Junior’s life on the reservation pretty much sucks: His family’s poor, he’s constantly bullied, and his school books are so old that one of them used to belong to his mom when she was a freshman. Hardly anyone ever leaves the rez, but one day Junior realizes that doing so might be his only hope. He transfers to a “white” school 22 miles away—and finds himself an outcast there, too. Now he’s seen as a traitor to the tribe, his best friend won’t speak to him, and he’s not sure if he’ll ever fit in.

Alexie’s semi-autobiographical story rings true with sharp characterization and persistent humor, while illustrations by Ellen Forney enhance the reading experience. Junior is perfect company for anyone who’s ever wanted a place to belong.

Alexie, Sherman. The Absolutely True Diary of a Part-Time Indian. New York: Little, Brown, 2007.

July 19, 2009. Tags: , , , . Multicultural, Realistic. Leave a comment.

A Step from Heaven | An Na

A young Korean girl and her parents immigrate to California, where they struggle to pursue the American dream.

Awards & Honors

• A New York Times Notable Book of the Year, 2001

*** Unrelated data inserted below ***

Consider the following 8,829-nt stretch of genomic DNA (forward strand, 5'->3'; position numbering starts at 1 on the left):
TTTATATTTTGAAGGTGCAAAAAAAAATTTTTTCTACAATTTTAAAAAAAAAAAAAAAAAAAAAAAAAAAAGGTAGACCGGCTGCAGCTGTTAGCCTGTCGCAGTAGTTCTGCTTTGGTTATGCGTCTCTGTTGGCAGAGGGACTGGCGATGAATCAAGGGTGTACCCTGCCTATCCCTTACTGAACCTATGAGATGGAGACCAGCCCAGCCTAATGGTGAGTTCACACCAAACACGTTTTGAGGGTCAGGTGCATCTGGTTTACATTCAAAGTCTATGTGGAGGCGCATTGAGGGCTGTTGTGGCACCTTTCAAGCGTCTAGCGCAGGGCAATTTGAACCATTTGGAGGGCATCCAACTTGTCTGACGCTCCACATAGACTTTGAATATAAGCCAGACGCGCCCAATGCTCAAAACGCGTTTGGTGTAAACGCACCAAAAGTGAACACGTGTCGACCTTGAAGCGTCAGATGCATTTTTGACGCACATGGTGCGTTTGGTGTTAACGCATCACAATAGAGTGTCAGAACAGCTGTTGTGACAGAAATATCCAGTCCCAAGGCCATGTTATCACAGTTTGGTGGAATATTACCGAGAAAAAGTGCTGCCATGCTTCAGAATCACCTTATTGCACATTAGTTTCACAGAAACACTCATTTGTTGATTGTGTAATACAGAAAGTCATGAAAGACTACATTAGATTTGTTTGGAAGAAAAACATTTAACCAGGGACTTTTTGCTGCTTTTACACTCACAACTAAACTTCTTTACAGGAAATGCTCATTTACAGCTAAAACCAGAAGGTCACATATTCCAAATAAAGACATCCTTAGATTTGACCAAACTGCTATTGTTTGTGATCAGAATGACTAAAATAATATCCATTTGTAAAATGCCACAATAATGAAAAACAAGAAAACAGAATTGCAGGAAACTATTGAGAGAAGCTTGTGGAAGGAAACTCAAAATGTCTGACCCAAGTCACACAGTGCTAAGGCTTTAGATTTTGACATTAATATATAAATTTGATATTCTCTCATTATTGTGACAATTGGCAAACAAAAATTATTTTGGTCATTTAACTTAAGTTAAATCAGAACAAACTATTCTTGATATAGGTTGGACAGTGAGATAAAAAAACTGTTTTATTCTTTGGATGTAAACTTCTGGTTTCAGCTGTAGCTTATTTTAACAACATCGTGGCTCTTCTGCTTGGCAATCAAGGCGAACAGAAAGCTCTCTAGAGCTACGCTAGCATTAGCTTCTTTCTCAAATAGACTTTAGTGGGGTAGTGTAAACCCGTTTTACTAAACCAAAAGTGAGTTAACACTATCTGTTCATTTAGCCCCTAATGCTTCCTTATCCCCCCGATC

• A School Library Journal Best Book of the Year, 2001

• Michael L. Printz Award for Excellence in Literature for Young Adults, 2002

• An ALA Notable Book for Children, 2002

• Asian Pacific American Award for Literature, 2004

Booktalk

Mi Gook—what is it? To Young Ju Park, it’s a magical place that makes her parents happy whenever they talk about it. Mi Gook is America, where she and her family will move for a better life than the one they have in Korea. They have to fly through the sky to get there, so Young Ju thinks America must be in heaven. But her new home doesn’t turn out to be all that she dreamed. Her dad has to work at two jobs just so they can rent a peeling-paint house and buy a car with ripped up seats. As Young Ju grows up, some things get better … but her dad’s drinking problem gets worse. Can their family’s life in America ever be close to heaven?

Na, An. A Step from Heaven. New York: Speak/Penguin Putnam Books for Young Readers, 2001.

May 19, 2009. Tags: , . Multicultural. Leave a comment.